ADR Report-Higher oil drags foreign shares lower, Statoil up

NEW YORK, March 4 (Reuters) – Worries about the effect of
rising oil prices in the global economy dragged overseas shares
traded in the United States lower on Friday.

Brent crude prices (LCOc1: Quote, Profile, Research) hovered near $116 a barrel as
Libyan security forces violently cracked down on protesters in
Tripoli and clashed with rebels near a major oil terminal.

American depositary receipts of major European energy
companies were among the best performing of the session, with
Statoil ASA (STL.OL: Quote, Profile, Research) (STO.N: Quote, Profile, Research) up 2 percent to $27.57 after
hitting its highest since September 2008.

The Norwegian company buoyed the Bank of New York Mellon
index of European oil and gas ADRs (.BKEOG: Quote, Profile, Research), which was near
break-even for the day.

Asian shares were the largest drag, with Japanese companies
posting some of the biggest losses as the yen strengthened
against the U.S. dollar, hurting exporters.

ADRs of Honda Motor Co (7267.T: Quote, Profile, Research) (HMC.N: Quote, Profile, Research) fell 2.4 percent to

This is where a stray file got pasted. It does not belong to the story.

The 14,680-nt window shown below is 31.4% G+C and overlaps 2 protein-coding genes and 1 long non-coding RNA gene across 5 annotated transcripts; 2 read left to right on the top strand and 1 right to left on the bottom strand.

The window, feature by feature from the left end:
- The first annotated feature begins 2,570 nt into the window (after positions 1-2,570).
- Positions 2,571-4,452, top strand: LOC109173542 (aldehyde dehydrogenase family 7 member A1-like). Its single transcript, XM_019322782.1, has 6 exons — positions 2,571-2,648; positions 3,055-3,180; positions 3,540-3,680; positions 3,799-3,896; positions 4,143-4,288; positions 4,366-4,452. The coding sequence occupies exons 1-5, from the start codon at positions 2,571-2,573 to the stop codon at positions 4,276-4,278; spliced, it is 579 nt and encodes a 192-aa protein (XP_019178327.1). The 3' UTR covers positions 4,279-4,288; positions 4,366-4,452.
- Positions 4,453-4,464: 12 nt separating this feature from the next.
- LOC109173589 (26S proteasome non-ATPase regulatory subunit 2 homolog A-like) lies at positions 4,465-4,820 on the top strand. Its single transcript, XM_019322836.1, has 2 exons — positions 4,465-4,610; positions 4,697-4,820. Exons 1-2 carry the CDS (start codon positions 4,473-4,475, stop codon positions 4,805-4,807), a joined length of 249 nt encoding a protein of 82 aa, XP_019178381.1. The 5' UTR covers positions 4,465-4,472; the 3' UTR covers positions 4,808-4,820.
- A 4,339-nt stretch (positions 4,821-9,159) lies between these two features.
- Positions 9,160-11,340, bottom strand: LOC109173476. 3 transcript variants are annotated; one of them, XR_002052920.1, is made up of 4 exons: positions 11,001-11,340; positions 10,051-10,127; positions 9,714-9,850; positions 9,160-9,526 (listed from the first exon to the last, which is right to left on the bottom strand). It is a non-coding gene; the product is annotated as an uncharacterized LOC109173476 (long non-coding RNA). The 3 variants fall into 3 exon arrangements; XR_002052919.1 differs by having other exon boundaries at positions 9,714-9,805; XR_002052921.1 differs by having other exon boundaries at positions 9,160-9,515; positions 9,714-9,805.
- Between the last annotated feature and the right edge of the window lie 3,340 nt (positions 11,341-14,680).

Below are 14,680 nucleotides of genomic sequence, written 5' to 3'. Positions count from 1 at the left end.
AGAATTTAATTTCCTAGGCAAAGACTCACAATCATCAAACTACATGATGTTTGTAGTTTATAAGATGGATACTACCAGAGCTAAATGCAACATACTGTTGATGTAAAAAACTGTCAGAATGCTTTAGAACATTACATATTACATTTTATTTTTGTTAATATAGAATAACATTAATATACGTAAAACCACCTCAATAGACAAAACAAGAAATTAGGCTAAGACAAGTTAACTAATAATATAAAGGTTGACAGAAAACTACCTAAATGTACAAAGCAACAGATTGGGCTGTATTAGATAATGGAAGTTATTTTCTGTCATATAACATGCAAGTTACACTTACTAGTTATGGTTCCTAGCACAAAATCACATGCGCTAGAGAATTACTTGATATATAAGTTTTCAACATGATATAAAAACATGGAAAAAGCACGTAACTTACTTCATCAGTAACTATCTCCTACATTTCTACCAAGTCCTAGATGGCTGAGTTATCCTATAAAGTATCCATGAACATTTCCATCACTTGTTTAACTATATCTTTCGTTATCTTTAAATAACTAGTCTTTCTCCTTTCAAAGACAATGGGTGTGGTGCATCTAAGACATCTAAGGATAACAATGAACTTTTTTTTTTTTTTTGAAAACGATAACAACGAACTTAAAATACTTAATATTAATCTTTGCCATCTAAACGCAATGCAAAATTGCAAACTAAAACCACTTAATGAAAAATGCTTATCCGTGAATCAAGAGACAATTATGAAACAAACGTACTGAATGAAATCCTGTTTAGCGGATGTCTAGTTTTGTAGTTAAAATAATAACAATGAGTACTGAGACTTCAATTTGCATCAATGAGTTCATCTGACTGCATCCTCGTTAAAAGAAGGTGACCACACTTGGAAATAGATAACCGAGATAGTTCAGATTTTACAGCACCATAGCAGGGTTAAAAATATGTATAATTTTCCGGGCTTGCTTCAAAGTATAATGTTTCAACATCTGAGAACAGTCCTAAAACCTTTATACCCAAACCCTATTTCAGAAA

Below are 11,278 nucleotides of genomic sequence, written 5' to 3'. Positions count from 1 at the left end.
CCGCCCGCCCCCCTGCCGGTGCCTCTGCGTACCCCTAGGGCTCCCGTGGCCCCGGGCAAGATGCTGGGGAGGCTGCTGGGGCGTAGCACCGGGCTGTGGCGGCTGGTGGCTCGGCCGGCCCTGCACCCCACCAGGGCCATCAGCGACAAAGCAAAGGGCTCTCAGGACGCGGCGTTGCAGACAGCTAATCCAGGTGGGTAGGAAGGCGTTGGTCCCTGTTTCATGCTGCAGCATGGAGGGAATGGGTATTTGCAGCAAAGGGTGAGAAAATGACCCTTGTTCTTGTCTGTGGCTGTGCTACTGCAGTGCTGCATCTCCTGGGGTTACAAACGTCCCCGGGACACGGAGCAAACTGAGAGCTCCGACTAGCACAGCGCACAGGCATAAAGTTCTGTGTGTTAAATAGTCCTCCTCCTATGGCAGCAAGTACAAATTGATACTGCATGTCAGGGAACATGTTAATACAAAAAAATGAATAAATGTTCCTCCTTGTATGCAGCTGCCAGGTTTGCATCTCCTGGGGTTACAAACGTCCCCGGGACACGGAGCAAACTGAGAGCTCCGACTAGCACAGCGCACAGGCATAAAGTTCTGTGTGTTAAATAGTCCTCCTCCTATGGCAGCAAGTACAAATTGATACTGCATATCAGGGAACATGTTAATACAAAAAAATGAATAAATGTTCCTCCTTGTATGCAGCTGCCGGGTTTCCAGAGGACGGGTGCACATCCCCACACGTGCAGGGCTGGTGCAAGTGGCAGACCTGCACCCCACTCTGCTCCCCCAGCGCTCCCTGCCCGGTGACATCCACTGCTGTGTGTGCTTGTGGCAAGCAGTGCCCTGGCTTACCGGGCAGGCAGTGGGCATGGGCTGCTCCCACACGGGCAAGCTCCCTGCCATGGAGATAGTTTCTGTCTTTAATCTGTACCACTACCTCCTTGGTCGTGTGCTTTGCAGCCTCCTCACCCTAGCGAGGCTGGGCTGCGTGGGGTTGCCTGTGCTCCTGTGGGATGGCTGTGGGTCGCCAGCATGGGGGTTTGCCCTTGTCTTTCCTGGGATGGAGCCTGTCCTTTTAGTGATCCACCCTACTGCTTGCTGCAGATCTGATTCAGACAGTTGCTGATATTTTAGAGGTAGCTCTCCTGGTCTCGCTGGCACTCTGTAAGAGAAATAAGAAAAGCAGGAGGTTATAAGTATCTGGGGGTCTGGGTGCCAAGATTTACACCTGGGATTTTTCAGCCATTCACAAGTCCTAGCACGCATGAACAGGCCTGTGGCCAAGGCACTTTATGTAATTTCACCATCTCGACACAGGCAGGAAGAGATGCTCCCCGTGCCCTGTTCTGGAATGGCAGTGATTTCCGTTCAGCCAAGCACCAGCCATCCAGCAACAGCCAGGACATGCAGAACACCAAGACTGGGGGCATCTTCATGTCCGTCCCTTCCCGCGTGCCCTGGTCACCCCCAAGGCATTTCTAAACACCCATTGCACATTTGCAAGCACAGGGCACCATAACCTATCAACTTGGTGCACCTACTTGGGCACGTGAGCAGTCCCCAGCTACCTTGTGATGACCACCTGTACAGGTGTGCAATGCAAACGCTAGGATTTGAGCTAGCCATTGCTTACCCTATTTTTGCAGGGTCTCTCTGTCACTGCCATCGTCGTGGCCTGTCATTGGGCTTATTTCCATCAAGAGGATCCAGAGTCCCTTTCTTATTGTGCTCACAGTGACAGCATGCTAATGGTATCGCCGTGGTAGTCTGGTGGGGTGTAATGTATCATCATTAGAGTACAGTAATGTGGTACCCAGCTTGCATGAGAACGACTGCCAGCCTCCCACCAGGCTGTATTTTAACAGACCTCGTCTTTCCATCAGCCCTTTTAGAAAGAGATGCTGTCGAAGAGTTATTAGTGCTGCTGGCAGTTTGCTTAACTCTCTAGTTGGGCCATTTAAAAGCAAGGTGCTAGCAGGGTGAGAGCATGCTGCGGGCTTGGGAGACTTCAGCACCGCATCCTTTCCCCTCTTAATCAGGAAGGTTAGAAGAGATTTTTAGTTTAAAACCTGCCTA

$42.76 and industrial electrical equipment maker Nidec Corp
(6594.OS: Quote, Profile, Research) (NJ.N: Quote, Profile, Research) dropped 3.5 percent to $22.32.

The BNY Mellon index of Japanese ADRs (.BKJP: Quote, Profile, Research) fell 1.6
percent.

Overnight, Tokyo’s Nikkei (.N225: Quote, Profile, Research) average climbed for a
second session buoyed by Wall Street’s gains on Thursday, which
came on the heels of expectations for a big rise in U.S.
payrolls, and a weaker yen.

Data earlier in the week had raised expectations about
Friday’s employment report, which showed job gains roughly in
line with forecasts. For details see [ID:nOAT004757].

The BNY Mellon index of leading American Depositary
Receipts (ADRs) (.BKADR: Quote, Profile, Research) fell 0.9 percent while the U.S.
benchmark S&P 500 index (.SPX: Quote, Profile, Research) lost 1.2 percent.

For the week, ADRs were holding on to a 0.3 percent gain.
(Editing by James Dalgleish)